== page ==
SEPTEMBER 22 – THIS DAY IN HISTORY – MY QUEST FOR FREEDOM TRAPS ME IN SLAVERY
On September 22, 1971, I was Taken on Strength (TOS) of Establishment No. 22, Special Frontier Force, a military organization created in response to ‘The Cold War in Asia.’
On September 22, 2018, I live in Ann Arbor, Michigan to welcome the first day of Fall Season. Today, I claim that my quest for Freedom in Occupied Tibet traps me in Slavery in a nation which abolished Slavery with a presidential proclamation on September 22.
On September 22, 1971, I had the freedom to reject my posting to Establishment No. 22. I was given the choice to choose or decline rendering service in support of Freedom in Occupied Tibet. The choice to serve in Establishment No. 22 comes with risks for the Service Mission differs from the military mission of Indian Army which I joined on a voluntary basis.
It may appear that I am making my own choices in accepting calculated risks to my life. On September 22, 2018, I am still struggling to reconcile with the choices I made for I must reconcile with the reality of my Slavery while living in a country which sponsored my quest for Freedom in Occupied Tibet.
On September 22, 1971, I did not arrive at the final destination of my life. Chakrata represents the struggle ahead, a struggle waiting for me before I can arrive at the final destination of my life.
SEPTEMBER 22, THIS DAY IN HISTORY – WHAT HAPPENED TODAY
Clipped from: http://www.history.com/this-day-in-history
On this day in 1862, President Abraham Lincoln issues a preliminary Emancipation Proclamation, which sets a date for the freedom of more than 3 million black slaves in the United States and recasts the Civil War as a fight against slavery.
When the Civil War broke out in 1861, shortly after Lincoln’s inauguration as America’s 16th president, he maintained that the war was about restoring the Union and not about slavery. He avoided issuing an anti-slavery proclamation immediately, despite the urgings of abolitionists and radical Republicans, as well as his personal belief that slavery was morally repugnant. Instead, Lincoln chose to move cautiously until he could gain wide support from the public for such a measure.
In July 1862, Lincoln informed his cabinet that he would issue an emancipation proclamation but that it would exempt the so-called border states, which had slaveholders but remained loyal to the Union. His cabinet persuaded him not to make the announcement until after a Union victory. Lincoln’s opportunity came following the Union win at the Battle of Antietam in September 1862. On September 22, the president announced that slaves in areas still in rebellion within 100 days would be free.
On January 1, 1863, Lincoln issued the final Emancipation Proclamation, which declared “that all persons held as slaves” within the rebel states “are, and henceforward shall be free.” The proclamation also called for the recruitment and establishment of black military units among the Union forces. An estimated 180,000 African-Americans went on to serve in the army, while another 18,000 served in the navy.
After the Emancipation Proclamation, backing the Confederacy was seen as favoring slavery. It became impossible for anti-slavery nations such as Great Britain and France, who had been friendly to the Confederacy, to get involved on behalf of the South. The proclamation also unified and strengthened Lincoln’s party, the Republicans, helping them stay in power for the next two decades.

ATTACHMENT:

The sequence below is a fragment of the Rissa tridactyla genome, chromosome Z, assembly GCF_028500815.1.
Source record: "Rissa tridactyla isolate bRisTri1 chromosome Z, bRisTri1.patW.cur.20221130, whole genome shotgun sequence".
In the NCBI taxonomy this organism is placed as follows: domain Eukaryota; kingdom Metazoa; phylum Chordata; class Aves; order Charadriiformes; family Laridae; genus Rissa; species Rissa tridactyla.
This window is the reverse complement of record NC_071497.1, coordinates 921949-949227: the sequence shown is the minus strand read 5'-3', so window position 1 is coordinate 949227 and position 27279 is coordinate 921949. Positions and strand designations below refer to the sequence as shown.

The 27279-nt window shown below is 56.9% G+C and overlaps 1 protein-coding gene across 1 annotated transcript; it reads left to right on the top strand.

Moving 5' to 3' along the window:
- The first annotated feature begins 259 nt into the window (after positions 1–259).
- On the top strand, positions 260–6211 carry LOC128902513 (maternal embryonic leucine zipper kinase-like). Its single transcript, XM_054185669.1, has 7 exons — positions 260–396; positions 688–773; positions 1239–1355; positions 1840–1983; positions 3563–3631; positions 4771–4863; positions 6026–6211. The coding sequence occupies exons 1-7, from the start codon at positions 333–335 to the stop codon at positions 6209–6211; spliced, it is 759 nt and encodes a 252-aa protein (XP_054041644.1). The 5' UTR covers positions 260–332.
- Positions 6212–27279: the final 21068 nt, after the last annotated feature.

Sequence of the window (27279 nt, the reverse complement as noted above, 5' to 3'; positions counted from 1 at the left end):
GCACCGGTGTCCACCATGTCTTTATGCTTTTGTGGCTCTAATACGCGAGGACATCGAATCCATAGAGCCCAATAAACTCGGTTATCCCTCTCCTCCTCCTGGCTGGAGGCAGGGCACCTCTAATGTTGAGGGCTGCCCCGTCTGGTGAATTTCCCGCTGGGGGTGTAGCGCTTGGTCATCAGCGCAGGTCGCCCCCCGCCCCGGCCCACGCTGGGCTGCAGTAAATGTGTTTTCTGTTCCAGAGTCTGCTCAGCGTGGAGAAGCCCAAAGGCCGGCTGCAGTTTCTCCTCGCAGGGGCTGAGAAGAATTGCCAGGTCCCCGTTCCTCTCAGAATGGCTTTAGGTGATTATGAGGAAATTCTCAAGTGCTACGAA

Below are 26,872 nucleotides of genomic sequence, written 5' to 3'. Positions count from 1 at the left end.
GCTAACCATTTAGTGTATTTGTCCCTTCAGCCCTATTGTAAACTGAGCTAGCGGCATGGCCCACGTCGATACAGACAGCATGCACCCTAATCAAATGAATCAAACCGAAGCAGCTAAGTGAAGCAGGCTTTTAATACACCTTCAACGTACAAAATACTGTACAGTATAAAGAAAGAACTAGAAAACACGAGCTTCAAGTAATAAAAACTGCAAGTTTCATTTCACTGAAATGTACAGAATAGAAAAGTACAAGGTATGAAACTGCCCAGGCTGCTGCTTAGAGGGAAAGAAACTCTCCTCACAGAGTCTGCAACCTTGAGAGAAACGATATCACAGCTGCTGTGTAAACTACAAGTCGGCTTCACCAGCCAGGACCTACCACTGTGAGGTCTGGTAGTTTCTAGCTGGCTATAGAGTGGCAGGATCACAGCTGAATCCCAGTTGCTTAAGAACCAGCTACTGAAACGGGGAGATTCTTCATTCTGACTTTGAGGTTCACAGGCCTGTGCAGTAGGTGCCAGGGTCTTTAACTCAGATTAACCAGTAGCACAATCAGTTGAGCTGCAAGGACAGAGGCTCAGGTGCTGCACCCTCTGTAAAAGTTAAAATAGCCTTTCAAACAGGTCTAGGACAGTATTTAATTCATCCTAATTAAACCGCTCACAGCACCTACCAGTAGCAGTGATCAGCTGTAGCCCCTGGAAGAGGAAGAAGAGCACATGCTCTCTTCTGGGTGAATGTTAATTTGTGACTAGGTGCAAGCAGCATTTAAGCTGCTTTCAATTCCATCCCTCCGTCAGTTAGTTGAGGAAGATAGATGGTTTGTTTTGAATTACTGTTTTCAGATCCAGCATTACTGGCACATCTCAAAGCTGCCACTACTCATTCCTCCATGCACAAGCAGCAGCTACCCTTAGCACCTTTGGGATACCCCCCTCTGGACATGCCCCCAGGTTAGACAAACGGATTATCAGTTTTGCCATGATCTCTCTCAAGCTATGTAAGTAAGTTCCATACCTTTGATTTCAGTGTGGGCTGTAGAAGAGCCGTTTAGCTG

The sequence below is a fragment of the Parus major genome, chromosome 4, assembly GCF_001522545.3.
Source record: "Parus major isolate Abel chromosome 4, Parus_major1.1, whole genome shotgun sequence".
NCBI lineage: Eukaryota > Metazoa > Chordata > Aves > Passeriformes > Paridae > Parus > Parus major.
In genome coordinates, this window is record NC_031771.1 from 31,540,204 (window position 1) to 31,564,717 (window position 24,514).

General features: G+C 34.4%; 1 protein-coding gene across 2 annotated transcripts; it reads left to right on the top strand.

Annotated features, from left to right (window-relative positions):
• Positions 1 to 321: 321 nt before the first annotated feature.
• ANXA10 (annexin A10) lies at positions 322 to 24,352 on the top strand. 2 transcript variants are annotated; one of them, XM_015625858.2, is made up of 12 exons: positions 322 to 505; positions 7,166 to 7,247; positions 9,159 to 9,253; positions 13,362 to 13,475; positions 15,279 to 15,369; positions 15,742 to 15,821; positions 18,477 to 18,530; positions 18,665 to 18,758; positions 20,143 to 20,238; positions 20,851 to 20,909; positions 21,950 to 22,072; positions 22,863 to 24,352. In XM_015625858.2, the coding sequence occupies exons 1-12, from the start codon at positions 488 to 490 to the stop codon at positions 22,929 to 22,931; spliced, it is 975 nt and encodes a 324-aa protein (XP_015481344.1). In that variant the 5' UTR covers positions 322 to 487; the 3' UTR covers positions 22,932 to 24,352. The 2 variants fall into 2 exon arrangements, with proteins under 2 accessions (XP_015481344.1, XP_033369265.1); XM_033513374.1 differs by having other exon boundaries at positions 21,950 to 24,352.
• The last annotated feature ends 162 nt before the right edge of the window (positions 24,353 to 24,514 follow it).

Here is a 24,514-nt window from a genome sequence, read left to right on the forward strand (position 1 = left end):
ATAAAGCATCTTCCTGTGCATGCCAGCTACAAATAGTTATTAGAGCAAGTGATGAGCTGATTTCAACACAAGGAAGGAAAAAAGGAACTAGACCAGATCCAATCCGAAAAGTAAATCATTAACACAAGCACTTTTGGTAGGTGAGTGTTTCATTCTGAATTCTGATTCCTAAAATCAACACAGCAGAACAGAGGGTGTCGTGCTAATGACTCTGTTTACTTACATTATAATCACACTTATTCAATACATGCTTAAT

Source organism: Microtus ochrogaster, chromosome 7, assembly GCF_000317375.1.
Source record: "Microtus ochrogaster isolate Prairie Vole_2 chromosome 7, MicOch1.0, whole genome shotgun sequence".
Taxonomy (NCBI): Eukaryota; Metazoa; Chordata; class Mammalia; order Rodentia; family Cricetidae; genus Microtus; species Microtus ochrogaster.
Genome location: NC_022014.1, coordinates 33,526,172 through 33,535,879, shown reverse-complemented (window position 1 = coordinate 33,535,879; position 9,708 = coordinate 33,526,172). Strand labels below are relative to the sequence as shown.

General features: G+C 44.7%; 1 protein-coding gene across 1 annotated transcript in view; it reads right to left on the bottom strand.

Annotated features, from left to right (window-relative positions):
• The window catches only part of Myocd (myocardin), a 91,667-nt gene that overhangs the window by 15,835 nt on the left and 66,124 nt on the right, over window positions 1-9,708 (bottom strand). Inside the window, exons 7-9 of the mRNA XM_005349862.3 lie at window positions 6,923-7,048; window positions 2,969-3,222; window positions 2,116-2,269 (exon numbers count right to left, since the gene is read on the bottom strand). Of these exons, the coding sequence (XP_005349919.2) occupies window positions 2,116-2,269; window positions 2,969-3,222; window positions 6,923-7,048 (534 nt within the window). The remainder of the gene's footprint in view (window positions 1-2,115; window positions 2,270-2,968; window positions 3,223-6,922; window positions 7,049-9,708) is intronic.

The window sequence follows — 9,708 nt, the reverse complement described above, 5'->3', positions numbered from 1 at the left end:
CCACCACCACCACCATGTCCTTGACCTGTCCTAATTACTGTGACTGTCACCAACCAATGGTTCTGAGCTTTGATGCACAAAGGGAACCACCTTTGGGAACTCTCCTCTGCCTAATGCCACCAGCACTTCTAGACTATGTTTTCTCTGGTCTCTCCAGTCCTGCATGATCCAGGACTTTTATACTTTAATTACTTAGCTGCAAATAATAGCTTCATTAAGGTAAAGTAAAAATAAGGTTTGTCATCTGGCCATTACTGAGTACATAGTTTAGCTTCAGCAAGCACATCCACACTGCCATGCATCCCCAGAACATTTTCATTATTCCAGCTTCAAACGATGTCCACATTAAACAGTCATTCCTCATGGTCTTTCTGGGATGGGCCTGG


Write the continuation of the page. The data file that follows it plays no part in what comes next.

The proclamation was a presidential order and not a law passed by Congress, so Lincoln then pushed for an antislavery amendment to the U.S. Constitution to ensure its permanence. With the passage of the 13th Amendment in 1865, slavery was eliminated throughout America (although blacks would face another century of struggle before they truly began to gain equal rights).
Lincoln’s handwritten draft of the final Emancipation Proclamation was destroyed in the Chicago Fire of 1871. Today, the original official version of the document is housed in the National Archives in Washington, D.C.
Also on this day
Preliminary Emancipation Proclamation is announced
Motivated by his growing concern for the inhumanity of slavery as well as practical political concerns, President Abraham Lincoln changes the course of the war and American history by issuing the preliminary Emancipation Proclamation. Announced a week after the nominal Union victory at the Battle of Antietam, near Sharpsburg, Maryland.
President Kennedy signs Peace Corps legislation
In an important victory for his Cold War foreign policy, President John F. Kennedy signs legislation establishing the Peace Corps as a permanent government agency. Kennedy believed that the Peace Corps could provide a new and unique weapon in the war against communism.
President Ford survives a second assassination attempt
On this day in 1975, Sarah Jane Moore aims a gun at President Gerald Ford as he leaves the Saint Francis Hotel in San Francisco, California. The attempt on the president’s life came only 17 days after another woman had tried to assassinate Ford.
SATURDAY, SEPTEMBER 22, 2018. MY PASSION FOR FREEDOM IN TIBET WHICH BEGAN AT CHAKRATA DOES NOT RECONCILE WITH MY SLAVERY OF TODAY. THE SCENIC BEAUTY OF CHAKRATA PLAYED NO ROLE IN THE CHOICE I MADE ON SEPTEMBER 22, 1971.
Chakrata is not the final destination of my life. It is just the beginning of a struggle that remains ahead, both in terms of time and location.